That could boost Beijing’s leverage in pushing the railroad beyond Laos’ borders, namely across the Mekong River into Thailand and from there throughout mainland Southeast Asia down to Singapore.
The railroad’s construction in Laos has been no mean engineering feat. Once in operation, it will take about ten hours to travel from Yunnan’s provincial capital Kunming to Vientiane, a journey of some 1,022 kilometers.
The 422-kilometer stretch in mountainous Laos consists of 190 kilometers in tunnels and 62 kilometers on bridges. According to Xinhua, the project “is the first step in building a railroad network which connects China with other Southeast Asian countries.”
With a population of only 7.3 million, more than half of which lives in small villages without proper road access and often without regular power, Laos’ nominal gross domestic product (GDP) per capita is a paltry $2,670, among the lowest in Asia.
The railroad will therefore hardly be used by the general public in Laos. But Thailand is proving a much harder nut to crack than small and economically weak Laos.
Although talks have been held with China about a high-speed railroad all the way to Nongkhai opposite Vientiane, which would provide the linkage Beijing desires, there seems to be limited enthusiasm in Thailand.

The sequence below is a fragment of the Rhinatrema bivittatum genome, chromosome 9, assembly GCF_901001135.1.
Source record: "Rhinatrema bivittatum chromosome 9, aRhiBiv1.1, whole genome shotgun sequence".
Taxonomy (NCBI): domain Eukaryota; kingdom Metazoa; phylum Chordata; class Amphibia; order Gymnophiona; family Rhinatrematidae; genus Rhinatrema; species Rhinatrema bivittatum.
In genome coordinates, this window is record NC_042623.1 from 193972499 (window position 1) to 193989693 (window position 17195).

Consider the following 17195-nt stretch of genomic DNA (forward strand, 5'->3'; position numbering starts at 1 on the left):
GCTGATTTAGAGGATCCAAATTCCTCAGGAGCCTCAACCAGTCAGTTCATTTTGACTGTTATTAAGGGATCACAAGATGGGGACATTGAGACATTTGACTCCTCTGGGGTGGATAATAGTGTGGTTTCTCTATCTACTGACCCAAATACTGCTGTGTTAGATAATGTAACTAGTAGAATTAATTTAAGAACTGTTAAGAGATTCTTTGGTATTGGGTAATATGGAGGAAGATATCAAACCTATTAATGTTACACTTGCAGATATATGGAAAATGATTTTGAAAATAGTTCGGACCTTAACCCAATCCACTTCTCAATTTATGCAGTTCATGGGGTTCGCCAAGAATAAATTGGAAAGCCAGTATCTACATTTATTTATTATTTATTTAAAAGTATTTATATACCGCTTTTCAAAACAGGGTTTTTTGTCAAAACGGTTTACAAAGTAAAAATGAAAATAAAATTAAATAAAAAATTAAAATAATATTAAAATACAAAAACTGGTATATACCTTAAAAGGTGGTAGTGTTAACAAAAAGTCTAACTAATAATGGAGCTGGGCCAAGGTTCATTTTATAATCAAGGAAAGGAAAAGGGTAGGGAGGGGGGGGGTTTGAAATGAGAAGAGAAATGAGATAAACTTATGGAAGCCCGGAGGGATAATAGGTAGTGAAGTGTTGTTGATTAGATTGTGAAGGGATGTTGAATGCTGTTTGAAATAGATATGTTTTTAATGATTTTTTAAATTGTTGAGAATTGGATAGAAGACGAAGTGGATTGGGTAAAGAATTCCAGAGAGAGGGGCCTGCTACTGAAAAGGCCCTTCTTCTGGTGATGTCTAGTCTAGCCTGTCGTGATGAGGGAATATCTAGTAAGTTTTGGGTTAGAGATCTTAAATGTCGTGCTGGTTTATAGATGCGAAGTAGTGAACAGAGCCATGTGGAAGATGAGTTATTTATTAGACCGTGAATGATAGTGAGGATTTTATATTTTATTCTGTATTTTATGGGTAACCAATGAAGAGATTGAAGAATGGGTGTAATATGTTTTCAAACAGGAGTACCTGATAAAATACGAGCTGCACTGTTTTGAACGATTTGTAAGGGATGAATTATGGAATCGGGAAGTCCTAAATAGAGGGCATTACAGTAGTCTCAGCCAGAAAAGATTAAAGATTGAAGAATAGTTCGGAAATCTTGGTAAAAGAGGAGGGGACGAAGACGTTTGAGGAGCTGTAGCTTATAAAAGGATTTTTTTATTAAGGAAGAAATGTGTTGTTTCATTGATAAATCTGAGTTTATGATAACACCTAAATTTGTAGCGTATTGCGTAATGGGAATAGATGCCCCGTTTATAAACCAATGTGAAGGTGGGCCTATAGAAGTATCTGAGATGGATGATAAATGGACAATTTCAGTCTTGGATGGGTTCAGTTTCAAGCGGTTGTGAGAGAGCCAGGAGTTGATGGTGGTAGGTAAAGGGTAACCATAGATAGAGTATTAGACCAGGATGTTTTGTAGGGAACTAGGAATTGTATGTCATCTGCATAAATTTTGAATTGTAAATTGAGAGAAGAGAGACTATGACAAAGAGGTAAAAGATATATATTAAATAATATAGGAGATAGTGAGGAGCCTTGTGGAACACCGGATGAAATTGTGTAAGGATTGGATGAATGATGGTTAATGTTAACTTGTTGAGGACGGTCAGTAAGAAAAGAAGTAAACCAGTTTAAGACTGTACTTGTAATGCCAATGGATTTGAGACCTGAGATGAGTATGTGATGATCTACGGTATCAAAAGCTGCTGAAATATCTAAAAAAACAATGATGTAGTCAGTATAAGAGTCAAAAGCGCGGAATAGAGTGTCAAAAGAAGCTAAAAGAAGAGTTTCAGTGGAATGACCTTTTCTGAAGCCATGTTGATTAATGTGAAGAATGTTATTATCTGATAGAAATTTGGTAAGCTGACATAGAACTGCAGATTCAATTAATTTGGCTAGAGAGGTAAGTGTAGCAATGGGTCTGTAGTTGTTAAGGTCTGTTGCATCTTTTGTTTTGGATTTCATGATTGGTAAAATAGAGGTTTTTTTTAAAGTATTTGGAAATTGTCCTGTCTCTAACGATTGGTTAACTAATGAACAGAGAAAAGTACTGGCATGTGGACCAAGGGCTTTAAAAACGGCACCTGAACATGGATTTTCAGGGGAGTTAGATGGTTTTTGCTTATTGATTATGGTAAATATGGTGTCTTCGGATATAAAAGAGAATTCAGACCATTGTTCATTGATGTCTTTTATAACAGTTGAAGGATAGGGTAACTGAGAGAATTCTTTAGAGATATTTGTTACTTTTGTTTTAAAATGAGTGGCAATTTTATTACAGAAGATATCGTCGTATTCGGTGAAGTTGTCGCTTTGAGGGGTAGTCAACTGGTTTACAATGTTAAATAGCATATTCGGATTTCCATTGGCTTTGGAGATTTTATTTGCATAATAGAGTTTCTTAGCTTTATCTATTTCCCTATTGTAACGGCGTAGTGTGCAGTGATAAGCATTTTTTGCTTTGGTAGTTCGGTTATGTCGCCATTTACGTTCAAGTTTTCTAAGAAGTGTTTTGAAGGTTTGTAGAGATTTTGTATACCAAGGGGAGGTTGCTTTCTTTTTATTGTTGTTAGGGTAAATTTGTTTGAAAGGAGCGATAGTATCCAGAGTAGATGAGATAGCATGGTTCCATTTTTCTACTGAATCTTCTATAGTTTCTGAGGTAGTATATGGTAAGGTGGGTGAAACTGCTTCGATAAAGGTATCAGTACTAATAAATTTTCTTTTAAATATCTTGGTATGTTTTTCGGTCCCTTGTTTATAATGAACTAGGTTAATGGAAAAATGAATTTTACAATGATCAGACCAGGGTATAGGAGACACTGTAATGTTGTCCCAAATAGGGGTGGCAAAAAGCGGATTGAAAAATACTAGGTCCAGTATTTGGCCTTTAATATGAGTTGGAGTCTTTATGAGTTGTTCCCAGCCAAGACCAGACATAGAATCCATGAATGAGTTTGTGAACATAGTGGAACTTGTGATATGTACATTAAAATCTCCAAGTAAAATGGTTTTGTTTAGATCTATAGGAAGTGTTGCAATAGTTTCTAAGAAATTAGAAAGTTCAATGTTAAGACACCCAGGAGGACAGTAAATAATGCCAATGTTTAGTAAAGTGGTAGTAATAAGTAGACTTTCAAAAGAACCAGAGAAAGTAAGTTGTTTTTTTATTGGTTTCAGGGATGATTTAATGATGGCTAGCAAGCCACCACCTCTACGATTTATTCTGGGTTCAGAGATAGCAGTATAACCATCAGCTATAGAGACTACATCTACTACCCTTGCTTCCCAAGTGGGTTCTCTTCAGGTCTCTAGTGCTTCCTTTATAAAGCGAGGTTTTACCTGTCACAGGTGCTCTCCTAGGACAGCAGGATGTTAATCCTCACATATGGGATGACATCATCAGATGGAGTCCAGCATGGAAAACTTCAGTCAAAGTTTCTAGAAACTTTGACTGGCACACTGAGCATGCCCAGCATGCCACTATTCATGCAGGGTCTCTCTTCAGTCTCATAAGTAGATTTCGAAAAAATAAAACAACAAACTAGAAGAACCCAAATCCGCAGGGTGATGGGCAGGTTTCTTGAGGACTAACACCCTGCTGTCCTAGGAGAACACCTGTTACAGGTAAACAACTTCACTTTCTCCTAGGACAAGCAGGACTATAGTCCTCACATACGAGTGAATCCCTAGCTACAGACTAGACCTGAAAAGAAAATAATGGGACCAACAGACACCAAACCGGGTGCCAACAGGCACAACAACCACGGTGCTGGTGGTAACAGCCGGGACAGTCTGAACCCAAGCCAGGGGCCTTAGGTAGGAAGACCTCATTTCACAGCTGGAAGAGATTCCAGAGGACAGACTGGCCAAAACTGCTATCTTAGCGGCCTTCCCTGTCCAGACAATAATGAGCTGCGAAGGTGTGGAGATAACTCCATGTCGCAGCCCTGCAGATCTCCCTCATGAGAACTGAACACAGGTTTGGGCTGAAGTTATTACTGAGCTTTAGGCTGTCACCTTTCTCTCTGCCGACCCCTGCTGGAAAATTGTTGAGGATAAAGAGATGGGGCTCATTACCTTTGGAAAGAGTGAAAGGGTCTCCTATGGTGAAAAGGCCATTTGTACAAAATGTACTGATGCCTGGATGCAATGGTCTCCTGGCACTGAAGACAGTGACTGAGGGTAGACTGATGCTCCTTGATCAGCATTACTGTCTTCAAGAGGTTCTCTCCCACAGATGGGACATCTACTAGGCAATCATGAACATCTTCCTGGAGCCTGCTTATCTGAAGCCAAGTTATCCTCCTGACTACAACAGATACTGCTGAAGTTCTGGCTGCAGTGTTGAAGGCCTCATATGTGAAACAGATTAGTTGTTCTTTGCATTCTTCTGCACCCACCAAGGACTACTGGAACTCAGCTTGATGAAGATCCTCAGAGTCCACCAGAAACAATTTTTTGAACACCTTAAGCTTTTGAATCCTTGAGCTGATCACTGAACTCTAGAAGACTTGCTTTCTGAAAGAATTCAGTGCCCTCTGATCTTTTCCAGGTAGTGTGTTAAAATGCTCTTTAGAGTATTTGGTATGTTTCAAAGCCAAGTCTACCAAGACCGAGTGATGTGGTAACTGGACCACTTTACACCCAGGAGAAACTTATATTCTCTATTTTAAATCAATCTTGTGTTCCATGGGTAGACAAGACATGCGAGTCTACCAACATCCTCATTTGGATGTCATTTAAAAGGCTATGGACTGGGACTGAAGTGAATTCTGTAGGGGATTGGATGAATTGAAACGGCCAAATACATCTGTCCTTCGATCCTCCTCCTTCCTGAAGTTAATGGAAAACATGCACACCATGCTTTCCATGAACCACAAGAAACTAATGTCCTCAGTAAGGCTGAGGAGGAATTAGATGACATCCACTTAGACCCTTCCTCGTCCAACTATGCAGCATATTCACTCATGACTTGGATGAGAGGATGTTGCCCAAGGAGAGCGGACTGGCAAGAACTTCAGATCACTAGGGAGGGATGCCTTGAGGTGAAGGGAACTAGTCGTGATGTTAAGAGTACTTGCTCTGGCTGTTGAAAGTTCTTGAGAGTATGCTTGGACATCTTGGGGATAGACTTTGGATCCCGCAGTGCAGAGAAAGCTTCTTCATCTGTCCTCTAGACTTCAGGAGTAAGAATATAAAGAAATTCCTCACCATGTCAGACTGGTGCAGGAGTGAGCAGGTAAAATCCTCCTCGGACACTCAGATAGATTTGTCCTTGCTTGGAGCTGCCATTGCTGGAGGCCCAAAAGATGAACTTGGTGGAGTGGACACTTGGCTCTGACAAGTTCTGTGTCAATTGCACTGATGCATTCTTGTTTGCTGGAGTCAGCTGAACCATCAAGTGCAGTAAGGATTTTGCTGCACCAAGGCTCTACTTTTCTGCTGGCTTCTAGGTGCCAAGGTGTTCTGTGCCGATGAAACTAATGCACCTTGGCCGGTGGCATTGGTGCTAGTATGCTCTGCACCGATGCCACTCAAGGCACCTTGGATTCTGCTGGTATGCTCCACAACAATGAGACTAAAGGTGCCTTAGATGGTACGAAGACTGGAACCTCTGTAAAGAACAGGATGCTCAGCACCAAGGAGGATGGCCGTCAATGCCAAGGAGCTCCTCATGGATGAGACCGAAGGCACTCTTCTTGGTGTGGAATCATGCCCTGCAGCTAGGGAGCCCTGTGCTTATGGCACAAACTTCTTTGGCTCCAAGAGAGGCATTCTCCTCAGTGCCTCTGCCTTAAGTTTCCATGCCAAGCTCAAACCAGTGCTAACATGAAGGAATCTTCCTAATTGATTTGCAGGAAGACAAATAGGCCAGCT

The Thais appear to be more interested in improving its rail connections with Chiang Mai and other towns in the north to the industrial zones on the eastern seaboard, or perhaps with Nakhon Ratchasima in the northeast — whistle stops far removed from the Mekong River and the Lao railroad.
China has also suffered a setback when, in the first week of September, the Thais made it clear that they are not interested in pursuing a Chinese pitched plan to build a canal across the Isthmus of Kra in Thailand, which is the narrowest part of the Malay Peninsula.
That canal would have made it possible for Chinese vessels to bypass the Strait of Malacca, but the Thais did not want a foreign power controlling and running such a strategic facility that would conceivably physically divide the Muslim-dominated south from the rest of the country.
That hasn’t apparently hampered Beijing’s push and enthusiasm for the BRI in Laos. State-run Xinhua is holding up the China-Laos railroad as “one of the notable landmarks in showcasing Chinese high-speed railroad networks to the world.”
Xinhua reports that there are now a total of 233 Laos at the Beijing-backed Confucius Institute in Vientiane, where they are studying Chinese and learning to be train drivers, engineers and “supervisors of railroad maintenance.”
The danger for China, though, is that the much-hyped high-speed train — and the BRI — will screech to a halt at Vientiane’s station.
China’s taking over Laos’ electricity sector in lieu of paying debts has shown other regional countries the risks of BRI debt traps, few of which are as vulnerable as Laos when it comes to resisting Chinese pressure and defending their financial and economic independence.